During Shakespeare’s time witchcraft was very common and greatly believed in. in the 1580s, 13% of Essex crimes involved witchcraft. So Shakespeare used the witches as dramatic devices to show Scotland’s “turbulent times”, they are “instruments of darkness”. Witches were believed to have many powers and many of these are mentioned in the play as when the first witch says, “But in a sieve I’ll thither sail,” or when the witches vanish like bubbles after Macbeth questions them as to how they know what the future holds. They could also control the weather, “Though you untie the winds and let them fight, against the churches”. They work against the churches their very beings are against all that is good and holy. They are an evil trinity that causes destruction, luring Macbeth into “deepest consequence”.

Banquo describes the witches in negative terms, “withered”, “wild” with “choppy fingers” and “skinny lips”. All of these images lack femininity, which indicates sexual ambivalence. Their ugliness indicates danger because “foul is fair and fair is foul”. Banquo also questions their origins when he says “look not like inhabitants o’th’ earth, and yet are on it?” which implies that they are supernatural beings not of this earth. The way they are perceived by others in the play was also how the audience in real life would see them, for example, the sailor’s wife sees them as witches and not as sisters. The witches themselves see each other as sisters, as in scene 2 where the soldiers see each other as brothers. Macbeth greets them as “secret black midnight hags” in Act 4 scene 5 because they are “instruments of darkness” whose hideous haggard looks indicate an evil side to their ambivalent characters. He greets them again in Act 5 scene 8 as “juggling fiends” when he refuses to believe them anymore. The witches are portrayed differently by the characters, which highlight the many aspects of their characters. This increases their peculiarity and unsettles the audience.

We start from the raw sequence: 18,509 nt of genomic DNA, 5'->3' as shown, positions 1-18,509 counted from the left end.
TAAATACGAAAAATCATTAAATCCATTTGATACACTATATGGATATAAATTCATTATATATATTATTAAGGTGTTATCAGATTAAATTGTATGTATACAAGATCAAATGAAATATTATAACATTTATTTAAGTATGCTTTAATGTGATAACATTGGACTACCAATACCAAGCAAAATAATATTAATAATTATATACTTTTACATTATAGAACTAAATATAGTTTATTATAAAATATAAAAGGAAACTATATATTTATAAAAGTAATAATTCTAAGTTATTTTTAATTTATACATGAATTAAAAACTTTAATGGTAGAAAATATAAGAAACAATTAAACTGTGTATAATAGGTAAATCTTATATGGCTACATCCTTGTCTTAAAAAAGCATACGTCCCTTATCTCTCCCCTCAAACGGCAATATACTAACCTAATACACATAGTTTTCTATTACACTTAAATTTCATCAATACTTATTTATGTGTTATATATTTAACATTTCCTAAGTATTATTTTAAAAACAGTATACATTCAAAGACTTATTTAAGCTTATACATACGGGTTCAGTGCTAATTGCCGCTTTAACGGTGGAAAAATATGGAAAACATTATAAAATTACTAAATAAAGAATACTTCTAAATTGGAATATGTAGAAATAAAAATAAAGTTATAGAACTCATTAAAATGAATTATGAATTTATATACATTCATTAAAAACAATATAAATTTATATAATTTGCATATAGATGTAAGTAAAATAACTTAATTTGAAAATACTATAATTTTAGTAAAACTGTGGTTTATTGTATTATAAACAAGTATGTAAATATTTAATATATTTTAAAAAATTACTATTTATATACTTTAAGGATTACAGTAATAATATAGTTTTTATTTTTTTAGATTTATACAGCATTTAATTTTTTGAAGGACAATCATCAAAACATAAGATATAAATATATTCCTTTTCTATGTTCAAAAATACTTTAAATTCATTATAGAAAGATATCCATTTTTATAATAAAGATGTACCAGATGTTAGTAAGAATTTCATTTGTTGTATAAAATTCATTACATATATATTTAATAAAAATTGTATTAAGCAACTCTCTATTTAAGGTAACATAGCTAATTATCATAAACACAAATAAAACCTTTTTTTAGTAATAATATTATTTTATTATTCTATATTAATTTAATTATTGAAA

Another power that the witches possess is that they can predict the future. In 1606, a Catholic priest, Henry Garnet was charged with treason. He was proved to have committed perjury during court hearings but argued that it was his right to equivocate in self-defence. However, the witches use their knowledge of the future to whip up trouble. They manipulate the truth so that the person in question hears their future they way they want it to be, they tell equivocal prophecies. For example, the witches hail Macbeth as future King of Scotland but in order to be king he must kill the predecessor. But they do not tell Macbeth that he must kill, they imply his future and he infers the murder.